Maybe not the best way to start off a conversation with your seat partner on a plane. But I could hardly help myself. (If you have been following my musings for a while you will know that I tend to get into some interesting conversational situations on planes!)
I was on my way back from a week of meetings in Plainview, Texas. Now, I realize that bringing an environmental seminar to the high plains of east Texas is not the normal thing to do. People there are warm, friendly – but pretty convinced that “environment” means “liberal” and “government” and that sort of thing, and they’re not interested. But things are changing. For one thing, these folks are running out of water, and they know it. Continue reading
[Almost anyone who has spent time in Pakistan or parts of India recognizes the term 'neem hakeem' - means a doctor who isn't quite up to par. Thus one of the most popular folk proverbs in the area: A 'neem hakeem' is a danger to your life...]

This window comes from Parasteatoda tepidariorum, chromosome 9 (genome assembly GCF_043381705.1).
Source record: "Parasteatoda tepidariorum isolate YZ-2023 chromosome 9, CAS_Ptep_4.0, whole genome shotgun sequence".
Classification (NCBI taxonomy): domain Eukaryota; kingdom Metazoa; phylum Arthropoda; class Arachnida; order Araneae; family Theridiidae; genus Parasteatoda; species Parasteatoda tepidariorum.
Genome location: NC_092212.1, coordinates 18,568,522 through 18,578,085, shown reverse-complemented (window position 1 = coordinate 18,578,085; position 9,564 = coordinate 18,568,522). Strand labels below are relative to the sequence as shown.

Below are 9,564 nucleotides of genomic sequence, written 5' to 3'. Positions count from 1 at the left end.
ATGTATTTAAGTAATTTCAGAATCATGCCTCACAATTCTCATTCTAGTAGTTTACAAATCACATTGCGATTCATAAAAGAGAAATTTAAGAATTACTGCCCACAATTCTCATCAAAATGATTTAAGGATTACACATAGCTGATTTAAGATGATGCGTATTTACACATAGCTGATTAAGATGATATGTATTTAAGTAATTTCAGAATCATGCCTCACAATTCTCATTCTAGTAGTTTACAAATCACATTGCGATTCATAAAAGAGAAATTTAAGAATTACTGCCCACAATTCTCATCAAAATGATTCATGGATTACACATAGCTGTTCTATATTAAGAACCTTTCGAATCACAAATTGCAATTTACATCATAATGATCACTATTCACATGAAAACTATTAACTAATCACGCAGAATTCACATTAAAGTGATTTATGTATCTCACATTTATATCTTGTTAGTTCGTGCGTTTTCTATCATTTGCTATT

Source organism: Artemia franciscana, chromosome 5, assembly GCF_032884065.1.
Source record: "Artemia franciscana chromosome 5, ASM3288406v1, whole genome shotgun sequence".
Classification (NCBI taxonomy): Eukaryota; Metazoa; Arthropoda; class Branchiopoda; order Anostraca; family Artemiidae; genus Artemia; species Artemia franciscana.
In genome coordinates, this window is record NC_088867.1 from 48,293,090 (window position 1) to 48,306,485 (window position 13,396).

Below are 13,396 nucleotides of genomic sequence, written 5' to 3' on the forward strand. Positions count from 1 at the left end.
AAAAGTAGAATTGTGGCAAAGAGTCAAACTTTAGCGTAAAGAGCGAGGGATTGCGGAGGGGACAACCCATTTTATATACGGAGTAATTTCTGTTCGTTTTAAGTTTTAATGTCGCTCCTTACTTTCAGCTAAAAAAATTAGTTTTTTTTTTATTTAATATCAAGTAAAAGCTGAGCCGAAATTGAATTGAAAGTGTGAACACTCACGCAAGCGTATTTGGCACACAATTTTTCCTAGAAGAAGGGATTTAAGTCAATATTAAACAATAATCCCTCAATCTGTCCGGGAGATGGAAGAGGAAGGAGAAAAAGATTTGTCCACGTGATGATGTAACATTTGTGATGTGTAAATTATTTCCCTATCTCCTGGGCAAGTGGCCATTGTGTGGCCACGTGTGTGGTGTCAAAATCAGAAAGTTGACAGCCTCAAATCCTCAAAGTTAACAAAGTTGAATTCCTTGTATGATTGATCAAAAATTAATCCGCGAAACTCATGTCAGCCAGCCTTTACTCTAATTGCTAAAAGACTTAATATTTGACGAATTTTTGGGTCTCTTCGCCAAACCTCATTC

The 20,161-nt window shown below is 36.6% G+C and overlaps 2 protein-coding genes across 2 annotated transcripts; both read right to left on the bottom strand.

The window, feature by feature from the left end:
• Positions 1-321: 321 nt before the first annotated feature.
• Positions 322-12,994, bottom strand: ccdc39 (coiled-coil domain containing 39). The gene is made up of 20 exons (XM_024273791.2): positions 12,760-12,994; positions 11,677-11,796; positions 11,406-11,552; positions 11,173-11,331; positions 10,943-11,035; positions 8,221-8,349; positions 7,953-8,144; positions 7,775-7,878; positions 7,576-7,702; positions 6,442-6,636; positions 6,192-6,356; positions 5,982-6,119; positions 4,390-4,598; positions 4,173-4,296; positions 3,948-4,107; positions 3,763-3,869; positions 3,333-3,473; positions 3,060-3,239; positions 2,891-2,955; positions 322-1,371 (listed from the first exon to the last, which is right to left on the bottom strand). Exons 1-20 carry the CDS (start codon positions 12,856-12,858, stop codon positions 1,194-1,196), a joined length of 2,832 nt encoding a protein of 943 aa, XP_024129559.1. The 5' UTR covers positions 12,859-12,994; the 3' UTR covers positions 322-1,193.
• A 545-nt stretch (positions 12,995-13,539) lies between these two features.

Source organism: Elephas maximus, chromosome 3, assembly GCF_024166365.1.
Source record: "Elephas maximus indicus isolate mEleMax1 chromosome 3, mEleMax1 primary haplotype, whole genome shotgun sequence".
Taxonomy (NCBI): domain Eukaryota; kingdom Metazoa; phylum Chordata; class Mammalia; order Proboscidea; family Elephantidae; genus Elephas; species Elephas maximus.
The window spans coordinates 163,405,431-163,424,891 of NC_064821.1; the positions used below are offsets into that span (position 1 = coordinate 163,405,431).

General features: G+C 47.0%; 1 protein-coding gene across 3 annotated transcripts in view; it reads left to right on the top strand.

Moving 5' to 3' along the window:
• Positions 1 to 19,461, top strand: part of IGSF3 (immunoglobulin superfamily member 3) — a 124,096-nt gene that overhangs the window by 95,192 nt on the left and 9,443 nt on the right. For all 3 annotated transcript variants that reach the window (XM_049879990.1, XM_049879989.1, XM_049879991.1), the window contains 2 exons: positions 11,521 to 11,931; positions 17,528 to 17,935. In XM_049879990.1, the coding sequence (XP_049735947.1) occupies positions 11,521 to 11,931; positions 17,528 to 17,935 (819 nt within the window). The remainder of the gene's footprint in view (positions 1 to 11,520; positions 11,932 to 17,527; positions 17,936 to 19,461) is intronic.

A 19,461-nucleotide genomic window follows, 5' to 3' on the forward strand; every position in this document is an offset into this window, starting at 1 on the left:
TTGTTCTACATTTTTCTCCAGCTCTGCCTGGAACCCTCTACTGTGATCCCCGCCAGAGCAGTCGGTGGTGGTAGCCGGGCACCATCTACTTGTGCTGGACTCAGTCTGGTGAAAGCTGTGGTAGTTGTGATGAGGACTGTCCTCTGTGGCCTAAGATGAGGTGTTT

Today’s ‘Neem Hakeem’ lesson is via a story on NPR over the weekend. People are dying – literally – because of their headphones.
Strangled by the cords as they doze in class, maybe? Victims of brain cancer because of electromagnetic radiation? No – run over by buses, trains and other large and noisy vehicles:
Lisa Carolyn Moran, 20, a University of North Carolina exchange student from Scotland, was listening to an iPod while jogging when she stepped into the path of a bus in Chapel Hill last May. Joshua Phillips White, 16, was wearing earphones and walking on a train track in Cramerton, N.C., last November when a freight train hit him from behind, killing him; police said he apparently didn’t hear the locomotive approaching. Alan Eaton-Chandler, 17, was killed under the same circumstances just last Tuesday when he was hit by an Amtrak train in Comstock Township, Mich. And Vicky Baker, 39, was talking on her cell phone when she was struck and killed by a train in Albertville, Ala., in December.
There’s more than one lesson here: